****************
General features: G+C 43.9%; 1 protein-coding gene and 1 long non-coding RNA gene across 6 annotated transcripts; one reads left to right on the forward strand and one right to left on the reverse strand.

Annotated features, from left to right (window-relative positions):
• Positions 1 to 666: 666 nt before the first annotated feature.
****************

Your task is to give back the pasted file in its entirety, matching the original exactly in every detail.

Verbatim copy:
General features: G+C 43.9%; 1 protein-coding gene and 1 long non-coding RNA gene across 6 annotated transcripts; one reads left to right on the forward strand and one right to left on the reverse strand.

Annotated features, from left to right (window-relative positions):
• Positions 1 to 666: 666 nt before the first annotated feature.